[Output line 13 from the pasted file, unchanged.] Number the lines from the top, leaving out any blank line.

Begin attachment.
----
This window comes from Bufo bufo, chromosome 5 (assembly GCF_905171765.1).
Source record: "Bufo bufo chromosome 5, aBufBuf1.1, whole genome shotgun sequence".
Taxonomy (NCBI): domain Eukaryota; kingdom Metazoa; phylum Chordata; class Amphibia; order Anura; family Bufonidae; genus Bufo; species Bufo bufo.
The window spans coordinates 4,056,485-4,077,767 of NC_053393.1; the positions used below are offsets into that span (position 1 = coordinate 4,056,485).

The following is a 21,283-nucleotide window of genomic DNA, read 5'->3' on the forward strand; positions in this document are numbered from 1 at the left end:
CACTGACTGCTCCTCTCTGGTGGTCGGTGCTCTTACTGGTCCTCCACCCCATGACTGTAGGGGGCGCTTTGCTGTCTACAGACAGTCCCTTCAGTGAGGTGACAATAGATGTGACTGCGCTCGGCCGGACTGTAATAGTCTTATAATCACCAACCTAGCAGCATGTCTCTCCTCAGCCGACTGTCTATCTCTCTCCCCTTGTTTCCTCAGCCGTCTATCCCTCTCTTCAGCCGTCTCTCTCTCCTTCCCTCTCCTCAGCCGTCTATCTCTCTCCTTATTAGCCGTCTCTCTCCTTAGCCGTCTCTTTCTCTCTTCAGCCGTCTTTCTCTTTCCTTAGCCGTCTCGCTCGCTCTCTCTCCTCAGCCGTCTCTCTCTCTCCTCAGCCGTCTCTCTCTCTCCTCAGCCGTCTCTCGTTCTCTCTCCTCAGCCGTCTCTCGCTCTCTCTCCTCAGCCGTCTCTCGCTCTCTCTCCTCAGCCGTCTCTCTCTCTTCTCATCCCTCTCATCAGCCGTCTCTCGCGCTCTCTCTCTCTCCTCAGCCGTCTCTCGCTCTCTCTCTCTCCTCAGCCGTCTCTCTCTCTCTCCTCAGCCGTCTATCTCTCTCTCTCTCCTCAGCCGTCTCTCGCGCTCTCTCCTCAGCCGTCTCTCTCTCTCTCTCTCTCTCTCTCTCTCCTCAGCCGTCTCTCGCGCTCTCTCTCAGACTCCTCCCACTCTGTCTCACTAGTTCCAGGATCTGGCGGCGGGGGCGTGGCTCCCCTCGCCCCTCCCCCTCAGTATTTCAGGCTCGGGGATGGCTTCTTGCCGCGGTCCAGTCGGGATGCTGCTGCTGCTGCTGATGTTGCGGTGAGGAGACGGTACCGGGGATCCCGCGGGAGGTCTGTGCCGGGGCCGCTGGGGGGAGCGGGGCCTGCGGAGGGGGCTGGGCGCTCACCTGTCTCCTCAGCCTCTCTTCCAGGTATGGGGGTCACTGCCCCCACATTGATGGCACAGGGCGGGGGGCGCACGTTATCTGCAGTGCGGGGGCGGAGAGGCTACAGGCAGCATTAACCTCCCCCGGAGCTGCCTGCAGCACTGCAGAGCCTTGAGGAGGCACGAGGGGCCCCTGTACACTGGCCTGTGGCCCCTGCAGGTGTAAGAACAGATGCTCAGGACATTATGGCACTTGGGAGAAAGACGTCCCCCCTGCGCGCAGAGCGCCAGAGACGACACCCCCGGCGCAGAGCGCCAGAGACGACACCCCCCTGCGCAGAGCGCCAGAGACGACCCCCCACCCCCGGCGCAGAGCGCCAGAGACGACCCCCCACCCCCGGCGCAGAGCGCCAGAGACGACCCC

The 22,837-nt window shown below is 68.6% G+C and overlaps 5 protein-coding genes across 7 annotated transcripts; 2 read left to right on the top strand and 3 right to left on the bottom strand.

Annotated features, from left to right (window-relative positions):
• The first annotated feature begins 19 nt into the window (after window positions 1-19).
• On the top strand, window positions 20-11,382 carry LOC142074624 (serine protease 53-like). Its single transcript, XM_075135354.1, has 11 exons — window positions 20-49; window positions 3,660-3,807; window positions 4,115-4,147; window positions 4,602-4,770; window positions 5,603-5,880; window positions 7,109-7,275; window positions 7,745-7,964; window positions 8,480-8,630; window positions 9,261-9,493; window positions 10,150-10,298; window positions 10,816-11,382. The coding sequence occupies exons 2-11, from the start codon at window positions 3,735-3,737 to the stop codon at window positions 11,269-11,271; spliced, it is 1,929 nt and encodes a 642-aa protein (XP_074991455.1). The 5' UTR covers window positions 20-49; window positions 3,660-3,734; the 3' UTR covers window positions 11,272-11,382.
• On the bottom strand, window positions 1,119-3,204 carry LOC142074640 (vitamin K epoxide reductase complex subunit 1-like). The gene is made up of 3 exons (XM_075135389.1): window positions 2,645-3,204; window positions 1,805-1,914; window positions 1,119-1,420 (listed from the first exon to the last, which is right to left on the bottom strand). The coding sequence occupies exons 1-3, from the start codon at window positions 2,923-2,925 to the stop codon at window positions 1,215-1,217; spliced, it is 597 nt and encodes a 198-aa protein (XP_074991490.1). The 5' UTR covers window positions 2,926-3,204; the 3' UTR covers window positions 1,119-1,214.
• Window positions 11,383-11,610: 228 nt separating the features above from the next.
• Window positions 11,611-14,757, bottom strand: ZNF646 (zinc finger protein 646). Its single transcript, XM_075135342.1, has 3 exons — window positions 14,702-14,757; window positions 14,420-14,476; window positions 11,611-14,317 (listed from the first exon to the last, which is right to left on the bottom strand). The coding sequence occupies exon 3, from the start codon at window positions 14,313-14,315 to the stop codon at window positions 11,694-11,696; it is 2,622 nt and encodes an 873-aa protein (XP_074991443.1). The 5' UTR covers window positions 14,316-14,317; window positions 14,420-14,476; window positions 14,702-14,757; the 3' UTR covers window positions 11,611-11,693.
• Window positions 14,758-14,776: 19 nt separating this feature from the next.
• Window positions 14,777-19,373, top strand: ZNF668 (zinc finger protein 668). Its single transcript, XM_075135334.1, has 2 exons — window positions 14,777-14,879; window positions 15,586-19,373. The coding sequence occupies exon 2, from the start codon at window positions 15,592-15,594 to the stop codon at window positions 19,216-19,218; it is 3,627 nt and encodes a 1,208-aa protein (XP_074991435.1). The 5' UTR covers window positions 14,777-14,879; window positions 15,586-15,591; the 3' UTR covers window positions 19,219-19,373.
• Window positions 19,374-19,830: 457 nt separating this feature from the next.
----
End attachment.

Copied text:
• Window positions 11,611-14,757, bottom strand: ZNF646 (zinc finger protein 646). Its single transcript, XM_075135342.1, has 3 exons — window positions 14,702-14,757; window positions 14,420-14,476; window positions 11,611-14,317 (listed from the first exon to the last, which is right to left on the bottom strand). The coding sequence occupies exon 3, from the start codon at window positions 14,313-14,315 to the stop codon at window positions 11,694-11,696; it is 2,622 nt and encodes an 873-aa protein (XP_074991443.1). The 5' UTR covers window positions 14,316-14,317; window positions 14,420-14,476; window positions 14,702-14,757; the 3' UTR covers window positions 11,611-11,693.